Mum and her sister, who was also her Maid-of-honour

As I was flipping through their wedding album, my parents recounted their wedding day. Dad remembered how they had their wedding photos taken at a professional studio but they could only pick a few to save on cost. The rest were all taken back at home. They were lucky to own their own camera equipment.

Dad said, “Your mum made her own wedding gown you know! She had a certificate for dressmaking,” which resulted in my mum responding with a little shoulder swagger and a smile tinged with pride.

“And then she fell into a drain.” Dad continued without missing a beat. Uncontrolled giggles ensued – dad, mum and aunt (mum’s sister). Me.. still not quite getting it.

Mum: “They were all so worried because I was bleeding (giggle giggle), I cut myself… all because I forgot I was wearing a tight petticoat underneath.”

Dad: “Well, it wouldn’t have happened if you took the long way round the drain like the rest of us.”

Mum: “Tsk.”

Me: …

I love Family time, sharing all our proud and  embarrassing moments… 🙂

Anyway, I thought this particular memory was perfect for sharing on this Valentine’s Day, which is coincidentally also the last day of the 15 days of Chinese New Year celebrations (元宵), traditionally a day to celebrate family togetherness. It was enlightening to learn how my parents met, their union, and the humble beginnings of our little family unit.

My first Chinese New Year!

Three generations during Chinese New Year in AMK (1980)

And just one last thing. A little trivia on the image below –

macritchie

See that hand holding the photograph? That is the hand of my husband-to-be. (I always thought he had nicer looking hands.)

I still remember the day we took this picture. And now that I look at it again, it hits me… there we were, a couple, taking a picture of another couple, mirror images of each other (almost), separated by film and time.

Happy Valentine’s Day baby. This post is for you. ;-*

@’——-

yuehann’s notes: Today’s post is the third in a series of posts first born in reaction to Looking into the Past. Read the very first blog post here & also Part 1Part 2 of the series. And also a related article I wrote for online e-zine Draft (pg 68).

Posing at the Lim Bo Seng Memorial (Part 2 of 7)

28 Jan

Families in the 1950s would spend time at public parks, having picnics and simply enjoying nature. Nowadays, we hang out indoors at air conditioned malls.

Lim Bo Seng Memorial at Esplanade Park

Lim Bo Seng Memorial at Esplanade Park

I took this shot around the same time as the previous one taken at the Tan Kim Seng Fountain, which mirrors the original photograph in the sense that it was also an outing on the same day. It was a day out with family and friends – Singaporean Chinese writer/playwright Liu Renxin (刘仁心) and his three children.

Playwright Liu Renxin was also a teacher along with my grandfather Yeh Chi Wei (叶之威) over at Chung Cheng High School. The school was a breeding ground for artistic talent. And many “big names” in the local arts scene have roots in the school. I don’t remember what Mr Liu looked like but I remembered that Mr Liu had autographed a book of his works for me.. and gifted it to me years ago when I was still studying Theatre Studies in Victoria Junior College. Good memories there too!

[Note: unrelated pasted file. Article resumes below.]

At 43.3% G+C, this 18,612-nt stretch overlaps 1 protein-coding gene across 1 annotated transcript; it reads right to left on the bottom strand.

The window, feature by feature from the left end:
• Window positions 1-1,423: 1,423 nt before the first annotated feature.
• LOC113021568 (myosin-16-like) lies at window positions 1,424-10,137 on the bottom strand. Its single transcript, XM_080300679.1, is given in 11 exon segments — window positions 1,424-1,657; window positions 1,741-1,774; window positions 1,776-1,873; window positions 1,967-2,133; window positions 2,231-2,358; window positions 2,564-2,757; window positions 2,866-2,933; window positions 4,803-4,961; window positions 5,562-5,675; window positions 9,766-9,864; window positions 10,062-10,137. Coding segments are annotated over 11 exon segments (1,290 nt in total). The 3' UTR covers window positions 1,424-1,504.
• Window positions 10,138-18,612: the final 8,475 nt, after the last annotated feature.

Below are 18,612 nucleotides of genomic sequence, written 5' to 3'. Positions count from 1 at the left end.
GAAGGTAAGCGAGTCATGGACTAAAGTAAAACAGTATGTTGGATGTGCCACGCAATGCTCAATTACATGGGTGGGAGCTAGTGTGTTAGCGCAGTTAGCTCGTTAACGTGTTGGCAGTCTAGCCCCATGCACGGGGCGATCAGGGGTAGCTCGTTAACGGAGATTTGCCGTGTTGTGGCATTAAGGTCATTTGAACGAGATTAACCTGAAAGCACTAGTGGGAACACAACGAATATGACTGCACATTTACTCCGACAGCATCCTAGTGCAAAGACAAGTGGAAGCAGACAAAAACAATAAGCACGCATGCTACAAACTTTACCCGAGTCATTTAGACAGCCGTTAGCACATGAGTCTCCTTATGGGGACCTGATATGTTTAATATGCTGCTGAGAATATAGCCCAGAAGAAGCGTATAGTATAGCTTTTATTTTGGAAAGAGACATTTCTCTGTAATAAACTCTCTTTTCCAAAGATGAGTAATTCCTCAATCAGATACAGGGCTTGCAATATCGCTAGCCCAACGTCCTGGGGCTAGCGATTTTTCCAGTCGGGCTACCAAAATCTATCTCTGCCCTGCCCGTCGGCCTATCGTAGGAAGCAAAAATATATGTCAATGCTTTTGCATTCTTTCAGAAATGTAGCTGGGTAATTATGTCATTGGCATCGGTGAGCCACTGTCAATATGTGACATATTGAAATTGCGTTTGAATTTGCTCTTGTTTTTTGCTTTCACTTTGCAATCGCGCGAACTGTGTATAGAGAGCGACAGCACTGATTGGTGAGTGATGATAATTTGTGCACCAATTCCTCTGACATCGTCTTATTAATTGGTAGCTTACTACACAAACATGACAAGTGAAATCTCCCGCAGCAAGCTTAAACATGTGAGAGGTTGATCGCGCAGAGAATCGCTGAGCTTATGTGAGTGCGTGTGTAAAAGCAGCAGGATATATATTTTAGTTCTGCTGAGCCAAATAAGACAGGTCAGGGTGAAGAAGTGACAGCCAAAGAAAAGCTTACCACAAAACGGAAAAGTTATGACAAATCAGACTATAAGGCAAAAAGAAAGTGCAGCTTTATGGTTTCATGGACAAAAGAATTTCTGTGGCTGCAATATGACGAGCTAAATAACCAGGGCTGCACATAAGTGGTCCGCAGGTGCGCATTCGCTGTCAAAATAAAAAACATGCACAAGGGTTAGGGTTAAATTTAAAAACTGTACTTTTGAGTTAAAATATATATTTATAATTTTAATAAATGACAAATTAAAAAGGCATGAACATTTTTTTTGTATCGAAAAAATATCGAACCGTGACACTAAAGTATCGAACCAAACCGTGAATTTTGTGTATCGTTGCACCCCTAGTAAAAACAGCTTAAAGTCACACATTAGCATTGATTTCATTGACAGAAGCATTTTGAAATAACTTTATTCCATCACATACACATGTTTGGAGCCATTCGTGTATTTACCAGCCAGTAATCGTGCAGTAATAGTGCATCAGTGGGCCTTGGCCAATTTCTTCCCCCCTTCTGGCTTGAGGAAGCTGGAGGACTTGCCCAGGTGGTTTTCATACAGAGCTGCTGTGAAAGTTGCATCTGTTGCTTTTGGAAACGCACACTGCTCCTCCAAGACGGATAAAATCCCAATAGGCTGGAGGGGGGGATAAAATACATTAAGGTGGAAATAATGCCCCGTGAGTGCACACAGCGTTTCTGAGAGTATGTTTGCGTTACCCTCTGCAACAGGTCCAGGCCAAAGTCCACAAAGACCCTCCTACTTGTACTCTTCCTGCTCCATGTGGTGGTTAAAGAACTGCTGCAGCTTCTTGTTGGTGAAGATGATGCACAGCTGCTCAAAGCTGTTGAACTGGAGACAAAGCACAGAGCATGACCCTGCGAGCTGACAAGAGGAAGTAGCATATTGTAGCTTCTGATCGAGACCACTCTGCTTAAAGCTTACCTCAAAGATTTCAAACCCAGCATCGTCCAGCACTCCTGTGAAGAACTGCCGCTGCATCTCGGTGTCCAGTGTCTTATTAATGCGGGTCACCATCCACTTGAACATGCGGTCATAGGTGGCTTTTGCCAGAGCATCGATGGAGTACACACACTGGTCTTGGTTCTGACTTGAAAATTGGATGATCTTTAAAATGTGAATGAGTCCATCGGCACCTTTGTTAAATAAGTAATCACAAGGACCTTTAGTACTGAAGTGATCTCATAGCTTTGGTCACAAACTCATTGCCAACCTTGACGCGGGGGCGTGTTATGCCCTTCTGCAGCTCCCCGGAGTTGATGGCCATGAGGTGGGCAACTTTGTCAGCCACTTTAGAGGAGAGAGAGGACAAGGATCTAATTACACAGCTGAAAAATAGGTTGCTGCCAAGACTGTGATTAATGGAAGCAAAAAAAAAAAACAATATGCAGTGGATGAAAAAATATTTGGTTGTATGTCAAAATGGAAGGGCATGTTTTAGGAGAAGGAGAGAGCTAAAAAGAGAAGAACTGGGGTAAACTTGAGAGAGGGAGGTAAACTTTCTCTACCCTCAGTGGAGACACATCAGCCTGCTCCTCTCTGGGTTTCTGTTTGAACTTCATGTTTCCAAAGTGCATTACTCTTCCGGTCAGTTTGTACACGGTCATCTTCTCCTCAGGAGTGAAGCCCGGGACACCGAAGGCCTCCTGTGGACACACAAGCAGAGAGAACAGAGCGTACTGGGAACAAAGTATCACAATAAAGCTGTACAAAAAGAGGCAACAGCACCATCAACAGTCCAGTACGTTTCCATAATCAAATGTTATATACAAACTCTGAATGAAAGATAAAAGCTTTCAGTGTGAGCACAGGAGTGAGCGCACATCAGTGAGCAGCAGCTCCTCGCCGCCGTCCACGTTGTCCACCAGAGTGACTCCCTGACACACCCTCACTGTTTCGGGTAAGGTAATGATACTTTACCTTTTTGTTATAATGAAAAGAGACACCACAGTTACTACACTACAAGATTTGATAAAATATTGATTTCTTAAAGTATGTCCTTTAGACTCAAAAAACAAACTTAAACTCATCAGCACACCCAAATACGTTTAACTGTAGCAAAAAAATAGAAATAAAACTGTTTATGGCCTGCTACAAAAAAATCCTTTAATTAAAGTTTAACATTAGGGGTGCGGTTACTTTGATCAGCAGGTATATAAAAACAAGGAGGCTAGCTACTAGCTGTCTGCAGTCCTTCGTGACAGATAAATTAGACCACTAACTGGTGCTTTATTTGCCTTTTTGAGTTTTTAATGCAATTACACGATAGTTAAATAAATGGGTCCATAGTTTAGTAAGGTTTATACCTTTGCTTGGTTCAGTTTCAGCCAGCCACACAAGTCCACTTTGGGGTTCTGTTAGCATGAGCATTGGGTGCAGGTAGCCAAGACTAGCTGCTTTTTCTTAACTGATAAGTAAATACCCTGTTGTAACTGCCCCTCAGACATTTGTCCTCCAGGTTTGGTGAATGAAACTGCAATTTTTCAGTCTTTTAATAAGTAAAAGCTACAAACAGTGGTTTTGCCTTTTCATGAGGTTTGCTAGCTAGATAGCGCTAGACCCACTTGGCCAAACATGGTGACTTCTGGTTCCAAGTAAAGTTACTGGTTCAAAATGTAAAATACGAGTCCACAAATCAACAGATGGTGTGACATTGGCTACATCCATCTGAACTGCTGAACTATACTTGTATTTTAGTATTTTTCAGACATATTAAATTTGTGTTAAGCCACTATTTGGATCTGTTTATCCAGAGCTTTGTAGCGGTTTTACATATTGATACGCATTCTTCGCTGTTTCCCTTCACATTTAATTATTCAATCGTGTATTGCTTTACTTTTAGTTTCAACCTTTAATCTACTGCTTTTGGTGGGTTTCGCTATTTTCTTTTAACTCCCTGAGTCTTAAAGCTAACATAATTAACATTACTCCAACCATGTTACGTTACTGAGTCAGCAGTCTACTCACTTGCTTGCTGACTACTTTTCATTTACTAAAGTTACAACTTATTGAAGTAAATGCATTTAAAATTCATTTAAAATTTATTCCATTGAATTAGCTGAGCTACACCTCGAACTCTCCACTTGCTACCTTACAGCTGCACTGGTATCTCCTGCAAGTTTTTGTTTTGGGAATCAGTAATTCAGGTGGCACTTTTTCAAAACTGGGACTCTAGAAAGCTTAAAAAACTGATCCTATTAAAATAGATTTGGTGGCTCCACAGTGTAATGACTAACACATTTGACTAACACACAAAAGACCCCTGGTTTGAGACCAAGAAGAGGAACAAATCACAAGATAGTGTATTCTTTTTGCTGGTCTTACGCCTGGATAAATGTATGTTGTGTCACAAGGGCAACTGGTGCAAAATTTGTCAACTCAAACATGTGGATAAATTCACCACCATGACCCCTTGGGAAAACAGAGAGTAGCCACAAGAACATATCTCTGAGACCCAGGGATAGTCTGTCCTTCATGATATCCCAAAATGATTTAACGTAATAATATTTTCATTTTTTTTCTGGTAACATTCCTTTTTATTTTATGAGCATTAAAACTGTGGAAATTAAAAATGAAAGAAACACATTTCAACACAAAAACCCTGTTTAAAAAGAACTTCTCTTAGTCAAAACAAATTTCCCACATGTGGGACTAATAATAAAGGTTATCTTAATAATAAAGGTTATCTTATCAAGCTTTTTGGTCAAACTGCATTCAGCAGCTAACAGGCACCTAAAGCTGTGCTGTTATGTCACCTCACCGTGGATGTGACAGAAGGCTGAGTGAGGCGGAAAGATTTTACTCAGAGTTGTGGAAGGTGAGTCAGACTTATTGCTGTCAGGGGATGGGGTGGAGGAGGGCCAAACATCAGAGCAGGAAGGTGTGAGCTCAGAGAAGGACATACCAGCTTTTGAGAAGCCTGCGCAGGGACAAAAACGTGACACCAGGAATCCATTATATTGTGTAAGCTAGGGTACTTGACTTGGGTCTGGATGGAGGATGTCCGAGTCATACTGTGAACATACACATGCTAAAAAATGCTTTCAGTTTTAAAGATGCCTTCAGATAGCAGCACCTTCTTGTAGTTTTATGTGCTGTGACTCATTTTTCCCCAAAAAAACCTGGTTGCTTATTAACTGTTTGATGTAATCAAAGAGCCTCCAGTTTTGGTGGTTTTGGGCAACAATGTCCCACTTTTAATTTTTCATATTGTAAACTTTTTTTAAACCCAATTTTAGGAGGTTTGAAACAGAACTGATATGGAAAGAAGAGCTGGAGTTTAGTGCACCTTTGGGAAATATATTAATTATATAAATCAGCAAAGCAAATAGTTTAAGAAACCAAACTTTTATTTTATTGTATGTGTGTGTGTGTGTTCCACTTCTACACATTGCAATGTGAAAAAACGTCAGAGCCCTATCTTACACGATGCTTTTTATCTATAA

Tan Kim Seng Fountain

Tan Kim Seng Fountain

In the shot above, my grandmother (third from left) looked so very young. And you know what? She was! At the time the photo was taken, she was only in her late 20s and already a mother of 6, including the youngest (at that time) – my dad (the cheeky one third from right). That’s way younger than me, i.e. mid 30s and mother of none.

Lim Bo Seng Memorial Up Close

Lim Bo Seng Memorial Up Close

I like this “stylo” pose. My dad having a ball of a time “riding” the stone lion, with one uncle looking suave (at the left) and the other uncle, meek (centre). The present day Esplanade Park doesn’t look very much different, which is a good thing. A constant in the constantly evolving Singapore landscape.

I like the colonial district, for it’s grand ol’ dame feel, not so much the “white men supremacy” connotations. I don’t reject our colonial history, for it makes us who we are as a people, and in a way, part of our Singaporean identity.

Anyway, I can only imagine how times were back then in the 1950s… living in colonial times. A bygone era I don’t feel anything for. A time where cars and cameras were few. There was no ERP surcharges or MRT train breakdowns to complain about. No mobile phones, no internet, no social media. People were poor but rich with memories.

Old pictures like this makes me feel somewhat connected to that distant history. And it seems a little more real.

Collage of pictures from family day out

Collage of pictures from family day out

I feel lucky and privileged to be able to share in these memories. Lucky that my grandfather was a camera buff and made all these images to be passed down to my generation. Privileged that my dad kept these memories for me to inherit and now to share.

Strangely though, neither my grandfather nor Mr Liu were in the pictures taken that day. Hmm… maybe there’s something about being an artist and preferring to create rather than be subjects in a creative (i.e. photography) process.

Coming up next: A Date at MacRitchie Reservoir… perfect for a V-day read!

Remember to leave me a comment!

♥  ♥  ♥

yuehann’s notes: Today’s post is the second of a series of posts on a project which was first born in reaction to Looking into the Past. Read the very first blog post here. And also a related article I wrote for online e-zine Draft (pg 68).

Present(ing) the Past again (Part 1 of 7)

30 Dec

Singapore has gone through many physical changes over the last few decades, with some iconic landscapes of a generation already lost, e.g. the Stamford Road National Library building, but many still remain.